Airline Plan Suggests No Pilot Privacy
Pilots would lose privacy protection for health records and airlines would need insurance when the employees lose their license under a proposal from the French air-safety agency that investigated the deliberate crash of a Germanwings passenger jet into a mountainside.
Authorities should re-examine how pilot health is monitored and assessed, and consider forcing medical practitioners to share any concerns with airlines in instances where the safety of passengers is highly at risk, BEA, France’s air accident investigator, said in the study published Sunday. The Germanwings crash killed 150 people.
The report confirmed that pilot Andreas Lubitz flew the Airbus Group SE A320 into the ground after locking his captain out of the cockpit during a toilet break. After the crash on March 24, 2015, it was revealed that Lubitz was suffering from psychological problems that weren’t fully apparent to his employer because of privacy laws designed to encourage people to consult doctors without fear for their jobs.
Rules should be defined to “require health-care providers to inform appropriate authorities when a patient’s health is very likely to impact public safety, while still protecting patients’ private data from unnecessary disclosure,” BEA said in a statement distributed in Le Bourget, near Paris.
Privacy laws kept authorities and the airline in the dark about Lubitz’s condition, even as he was diagnosed with psychotic depression four months before the crash and was recommended for psychiatric hospital treatment two weeks before the fatal flight, BEA said in its statement. It was impossible for authorities to prevent Lubitz from flying, it said.
Lubitz hid his illness from his employer, it said. BEA recommended steps to “mitigate the socio-economic risks related to pilots’ loss of license for medical reasons.”
Airlines follow the French nuclear and railway industries, which have to some extent resolved the issues with license-loss insurance, BNA head Remi Jouty said.
Some airlines have already taken such steps, he said, adding that they “allow pilots to be paid even if they are declared unfit to fly.”
The biggest pilots’ union in France doesn’t support the change on medical confidentiality, while a German union said the recommendations could make a similar disaster less likely in the future.
“If medical confidentiality becomes too flexible, if a pilot can lose his job and see his medical secrets become public, some pilots won’t seek treatment,” Yves Deshayes, the vice-president of France’s largest pilot union, said by telephone.
The proposed insurance system wouldn’t encourage pilots to disclose their mental conditions, he said, because only a few years of salary would be covered, not an entire career. The union advocates for a better follow-up on pilots’ health and a system that would let pilots with psychological issues disclose their conditions to colleagues first, Deshayes said.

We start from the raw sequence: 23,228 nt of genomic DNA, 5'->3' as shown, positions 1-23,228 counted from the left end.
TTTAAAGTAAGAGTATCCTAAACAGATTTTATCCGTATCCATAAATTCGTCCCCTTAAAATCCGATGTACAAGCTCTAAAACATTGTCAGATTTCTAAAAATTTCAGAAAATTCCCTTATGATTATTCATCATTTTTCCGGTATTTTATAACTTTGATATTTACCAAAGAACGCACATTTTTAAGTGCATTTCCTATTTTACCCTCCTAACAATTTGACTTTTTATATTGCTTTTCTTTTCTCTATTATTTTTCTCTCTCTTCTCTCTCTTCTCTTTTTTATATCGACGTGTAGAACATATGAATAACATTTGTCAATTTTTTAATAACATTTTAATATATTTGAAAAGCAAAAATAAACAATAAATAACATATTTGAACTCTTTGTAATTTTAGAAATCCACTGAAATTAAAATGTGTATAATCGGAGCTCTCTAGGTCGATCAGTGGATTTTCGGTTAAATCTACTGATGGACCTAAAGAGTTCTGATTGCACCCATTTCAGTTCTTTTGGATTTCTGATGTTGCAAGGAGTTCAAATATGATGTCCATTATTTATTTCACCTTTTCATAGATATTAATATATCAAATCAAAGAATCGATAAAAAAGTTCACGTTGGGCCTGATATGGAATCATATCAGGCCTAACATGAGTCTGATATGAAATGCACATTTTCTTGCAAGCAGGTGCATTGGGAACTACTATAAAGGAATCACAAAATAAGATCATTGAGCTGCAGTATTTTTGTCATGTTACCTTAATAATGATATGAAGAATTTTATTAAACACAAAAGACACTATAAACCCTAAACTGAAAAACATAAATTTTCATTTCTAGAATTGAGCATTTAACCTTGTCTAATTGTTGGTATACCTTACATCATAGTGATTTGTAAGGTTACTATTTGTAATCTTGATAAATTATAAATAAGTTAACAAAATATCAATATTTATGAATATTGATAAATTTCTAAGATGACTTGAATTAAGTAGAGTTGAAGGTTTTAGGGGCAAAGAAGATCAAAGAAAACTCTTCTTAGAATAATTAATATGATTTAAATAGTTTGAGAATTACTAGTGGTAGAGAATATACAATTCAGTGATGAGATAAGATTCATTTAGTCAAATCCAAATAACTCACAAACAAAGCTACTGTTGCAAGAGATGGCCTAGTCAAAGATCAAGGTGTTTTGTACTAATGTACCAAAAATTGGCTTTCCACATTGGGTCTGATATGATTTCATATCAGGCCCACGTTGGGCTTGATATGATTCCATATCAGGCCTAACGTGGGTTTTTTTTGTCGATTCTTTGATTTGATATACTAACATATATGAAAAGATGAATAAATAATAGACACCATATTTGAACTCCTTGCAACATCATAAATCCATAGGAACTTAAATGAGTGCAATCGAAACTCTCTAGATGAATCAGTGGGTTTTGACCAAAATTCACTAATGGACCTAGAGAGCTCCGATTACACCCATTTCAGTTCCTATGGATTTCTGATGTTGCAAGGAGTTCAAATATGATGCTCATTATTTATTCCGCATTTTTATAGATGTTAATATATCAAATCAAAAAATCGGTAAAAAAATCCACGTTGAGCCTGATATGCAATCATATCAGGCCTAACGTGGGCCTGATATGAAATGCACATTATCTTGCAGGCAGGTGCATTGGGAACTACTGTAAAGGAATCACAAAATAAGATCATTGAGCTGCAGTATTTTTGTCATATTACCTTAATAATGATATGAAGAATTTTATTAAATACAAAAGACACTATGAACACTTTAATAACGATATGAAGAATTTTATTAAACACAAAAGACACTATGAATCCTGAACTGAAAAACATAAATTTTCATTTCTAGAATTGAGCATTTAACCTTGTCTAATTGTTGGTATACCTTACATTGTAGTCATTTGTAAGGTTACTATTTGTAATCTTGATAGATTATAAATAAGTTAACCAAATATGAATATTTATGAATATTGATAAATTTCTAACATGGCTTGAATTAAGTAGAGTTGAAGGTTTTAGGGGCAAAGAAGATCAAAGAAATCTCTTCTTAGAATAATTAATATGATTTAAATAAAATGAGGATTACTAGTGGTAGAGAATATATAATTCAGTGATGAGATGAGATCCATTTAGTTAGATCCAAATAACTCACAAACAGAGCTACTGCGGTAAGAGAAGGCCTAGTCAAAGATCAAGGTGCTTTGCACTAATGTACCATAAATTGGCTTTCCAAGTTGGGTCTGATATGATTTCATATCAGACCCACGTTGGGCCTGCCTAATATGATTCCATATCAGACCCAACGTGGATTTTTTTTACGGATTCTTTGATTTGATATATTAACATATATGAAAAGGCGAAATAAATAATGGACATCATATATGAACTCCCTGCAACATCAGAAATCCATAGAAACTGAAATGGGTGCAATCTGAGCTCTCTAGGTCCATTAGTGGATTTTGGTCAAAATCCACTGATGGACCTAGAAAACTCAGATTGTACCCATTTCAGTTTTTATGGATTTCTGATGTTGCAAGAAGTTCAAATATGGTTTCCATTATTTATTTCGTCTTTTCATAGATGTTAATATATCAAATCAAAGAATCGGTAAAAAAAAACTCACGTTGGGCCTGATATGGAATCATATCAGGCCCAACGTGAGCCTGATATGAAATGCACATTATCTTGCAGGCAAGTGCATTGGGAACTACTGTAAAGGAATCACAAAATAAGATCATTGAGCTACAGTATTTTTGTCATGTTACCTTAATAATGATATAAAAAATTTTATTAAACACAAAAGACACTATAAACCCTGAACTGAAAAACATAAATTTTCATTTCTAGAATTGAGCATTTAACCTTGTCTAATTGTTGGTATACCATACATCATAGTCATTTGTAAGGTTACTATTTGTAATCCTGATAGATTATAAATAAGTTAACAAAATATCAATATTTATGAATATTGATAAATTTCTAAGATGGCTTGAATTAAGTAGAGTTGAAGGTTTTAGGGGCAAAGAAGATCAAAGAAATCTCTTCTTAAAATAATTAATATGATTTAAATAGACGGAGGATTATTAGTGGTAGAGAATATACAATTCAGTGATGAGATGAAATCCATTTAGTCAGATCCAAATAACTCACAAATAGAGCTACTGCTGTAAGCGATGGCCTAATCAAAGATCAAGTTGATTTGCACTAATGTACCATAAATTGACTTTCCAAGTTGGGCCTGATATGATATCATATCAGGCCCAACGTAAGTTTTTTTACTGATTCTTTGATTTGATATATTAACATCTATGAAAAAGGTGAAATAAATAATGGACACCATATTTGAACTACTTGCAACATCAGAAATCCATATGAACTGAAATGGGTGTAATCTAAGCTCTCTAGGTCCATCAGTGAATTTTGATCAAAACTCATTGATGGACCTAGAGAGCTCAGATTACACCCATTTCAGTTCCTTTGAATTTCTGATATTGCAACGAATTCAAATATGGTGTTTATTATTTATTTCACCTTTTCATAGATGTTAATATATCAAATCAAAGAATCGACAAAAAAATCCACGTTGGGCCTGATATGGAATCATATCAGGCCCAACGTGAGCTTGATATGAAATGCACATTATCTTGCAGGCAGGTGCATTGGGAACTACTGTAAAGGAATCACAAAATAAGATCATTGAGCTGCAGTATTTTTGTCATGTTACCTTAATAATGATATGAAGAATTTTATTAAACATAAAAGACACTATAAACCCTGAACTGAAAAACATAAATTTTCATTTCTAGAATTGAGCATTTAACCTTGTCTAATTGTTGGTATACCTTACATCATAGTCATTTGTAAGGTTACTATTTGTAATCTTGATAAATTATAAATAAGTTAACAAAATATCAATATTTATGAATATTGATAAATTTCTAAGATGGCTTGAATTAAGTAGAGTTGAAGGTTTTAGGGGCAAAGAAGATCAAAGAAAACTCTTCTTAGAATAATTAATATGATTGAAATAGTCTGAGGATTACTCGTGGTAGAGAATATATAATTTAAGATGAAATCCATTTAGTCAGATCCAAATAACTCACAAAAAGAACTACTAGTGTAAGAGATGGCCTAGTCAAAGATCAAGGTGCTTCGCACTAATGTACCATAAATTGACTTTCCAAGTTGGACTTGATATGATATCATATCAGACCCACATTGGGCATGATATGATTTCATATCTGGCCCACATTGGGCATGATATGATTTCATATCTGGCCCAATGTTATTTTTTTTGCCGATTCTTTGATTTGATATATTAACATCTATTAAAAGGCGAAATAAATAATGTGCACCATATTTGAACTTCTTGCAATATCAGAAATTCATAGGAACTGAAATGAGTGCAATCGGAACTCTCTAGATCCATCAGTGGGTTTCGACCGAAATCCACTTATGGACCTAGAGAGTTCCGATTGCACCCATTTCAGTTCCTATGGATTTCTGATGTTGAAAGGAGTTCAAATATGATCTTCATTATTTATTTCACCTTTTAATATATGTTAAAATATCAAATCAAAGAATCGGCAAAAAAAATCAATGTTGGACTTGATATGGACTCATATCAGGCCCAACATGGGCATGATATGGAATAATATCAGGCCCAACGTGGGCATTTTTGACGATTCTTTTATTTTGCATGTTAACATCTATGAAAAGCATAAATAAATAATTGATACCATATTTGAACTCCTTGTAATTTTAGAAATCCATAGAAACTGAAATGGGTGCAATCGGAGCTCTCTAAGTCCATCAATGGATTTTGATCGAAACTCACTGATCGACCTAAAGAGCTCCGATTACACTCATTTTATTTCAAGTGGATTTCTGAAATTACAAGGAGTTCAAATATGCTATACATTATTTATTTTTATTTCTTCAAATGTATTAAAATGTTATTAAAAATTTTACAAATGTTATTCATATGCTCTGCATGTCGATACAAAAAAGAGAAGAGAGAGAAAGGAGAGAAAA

“The safety recommendations of the accident investigation authority form a balanced package of measures to make such a disaster less likely in the future,” Markus Wahl, press spokesman for Germany’s Vereinigung Cockpit pilots’ union, said in a statement.
Even so, medical confidentiality is a fundamental good and must be protected, he said, calling for strict data protection standards to be applied when creating a set of criteria that specifies which illness must be reported.
BEA also recommended closer medical monitoring of pilots “with an identified history of mental illness.” However it ruled out in-depth psychological testing of all pilots to detect serious mental illness, saying it would be “neither productive nor cost effective.”
The investigative office had already provided a minute-by-minute analysis of the crash in an interim report in May. The plane’s black boxes showed that the captain left the cockpit as the jet bound for Dusseldorf from Barcelona reached a cruising height of 38,000 feet; once alone, Lubitz changed the selected altitude to 100 feet — well below the mountainous terrain ahead.
During a “continuous and controlled descent” spanning minutes, ground controllers failed to contact the plane in attempts on three frequencies. The French military also failed to get through, as did the crew of another aircraft.
The captain was outside the cockpit for more than four minutes before seeking readmission. When Lubitz failed to open the door he sought four times to contact him using an intercom system, before resorting to “violent blows” as the situation became desperate.
In the cockpit, the voice recorder revealed sounds of controlled and steady breathing until a few seconds before impact.
The mandating of impenetrable cockpit doors after the Sept. 11, 2001, attacks on New York and Washington meant it was impossible for anyone to intervene and stop Lubitz even when his intentions became apparent.
The BEA doesn’t question the rule about locking the cockpit door as it protects against intrusions, Jouty told reporters.
The French union doesn’t support a modification of the rule either.